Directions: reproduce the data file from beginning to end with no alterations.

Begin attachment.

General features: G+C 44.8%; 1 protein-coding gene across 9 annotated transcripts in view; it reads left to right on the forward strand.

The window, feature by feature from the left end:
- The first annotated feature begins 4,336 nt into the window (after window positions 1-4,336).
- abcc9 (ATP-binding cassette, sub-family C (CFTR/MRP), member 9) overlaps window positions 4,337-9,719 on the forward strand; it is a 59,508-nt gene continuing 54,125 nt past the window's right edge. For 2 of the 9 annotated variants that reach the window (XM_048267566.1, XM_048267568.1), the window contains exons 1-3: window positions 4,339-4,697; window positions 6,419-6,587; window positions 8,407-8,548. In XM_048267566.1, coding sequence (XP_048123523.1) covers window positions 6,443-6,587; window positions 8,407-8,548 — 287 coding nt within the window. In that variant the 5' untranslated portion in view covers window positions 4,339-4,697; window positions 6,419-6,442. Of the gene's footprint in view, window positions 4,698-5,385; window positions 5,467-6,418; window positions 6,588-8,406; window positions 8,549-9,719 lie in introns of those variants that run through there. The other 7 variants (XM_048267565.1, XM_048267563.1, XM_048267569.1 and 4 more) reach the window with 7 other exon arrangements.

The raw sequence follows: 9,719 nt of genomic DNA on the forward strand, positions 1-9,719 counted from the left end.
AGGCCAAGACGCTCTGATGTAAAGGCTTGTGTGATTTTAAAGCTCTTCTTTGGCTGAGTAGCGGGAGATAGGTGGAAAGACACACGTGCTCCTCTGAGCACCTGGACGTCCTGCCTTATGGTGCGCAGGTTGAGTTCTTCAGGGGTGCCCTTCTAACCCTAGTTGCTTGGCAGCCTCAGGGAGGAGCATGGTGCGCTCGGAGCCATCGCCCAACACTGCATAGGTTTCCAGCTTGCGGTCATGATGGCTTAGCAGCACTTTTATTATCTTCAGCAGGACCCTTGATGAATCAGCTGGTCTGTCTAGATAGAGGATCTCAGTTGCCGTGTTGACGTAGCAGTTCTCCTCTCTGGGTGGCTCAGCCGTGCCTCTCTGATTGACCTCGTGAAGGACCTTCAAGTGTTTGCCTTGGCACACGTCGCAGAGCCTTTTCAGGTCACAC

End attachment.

General features: G+C 44.8%; 1 protein-coding gene across 9 annotated transcripts in view; it reads left to right on the forward strand.

The window, feature by feature from the left end:
- The first annotated feature begins 4,336 nt into the window (after window positions 1-4,336).
- abcc9 (ATP-binding cassette, sub-family C (CFTR/MRP), member 9) overlaps window positions 4,337-9,719 on the forward strand; it is a 59,508-nt gene continuing 54,125 nt past the window's right edge. For 2 of the 9 annotated variants that reach the window (XM_048267566.1, XM_048267568.1), the window contains exons 1-3: window positions 4,339-4,697; window positions 6,419-6,587; window positions 8,407-8,548. In XM_048267566.1, coding sequence (XP_048123523.1) covers window positions 6,443-6,587; window positions 8,407-8,548 — 287 coding nt within the window. In that variant the 5' untranslated portion in view covers window positions 4,339-4,697; window positions 6,419-6,442. Of the gene's footprint in view, window positions 4,698-5,385; window positions 5,467-6,418; window positions 6,588-8,406; window positions 8,549-9,719 lie in introns of those variants that run through there. The other 7 variants (XM_048267565.1, XM_048267563.1, XM_048267569.1 and 4 more) reach the window with 7 other exon arrangements.

The raw sequence follows: 9,719 nt of genomic DNA on the forward strand, positions 1-9,719 counted from the left end.
AGGCCAAGACGCTCTGATGTAAAGGCTTGTGTGATTTTAAAGCTCTTCTTTGGCTGAGTAGCGGGAGATAGGTGGAAAGACACACGTGCTCCTCTGAGCACCTGGACGTCCTGCCTTATGGTGCGCAGGTTGAGTTCTTCAGGGGTGCCCTTCTAACCCTAGTTGCTTGGCAGCCTCAGGGAGGAGCATGGTGCGCTCGGAGCCATCGCCCAACACTGCATAGGTTTCCAGCTTGCGGTCATGATGGCTTAGCAGCACTTTTATTATCTTCAGCAGGACCCTTGATGAATCAGCTGGTCTGTCTAGATAGAGGATCTCAGTTGCCGTGTTGACGTAGCAGTTCTCCTCTCTGGGTGGCTCAGCCGTGCCTCTCTGATTGACCTCGTGAAGGACCTTCAAGTGTTTGCCTTGGCACACGTCGCAGAGCCTTTTCAGGTCACAC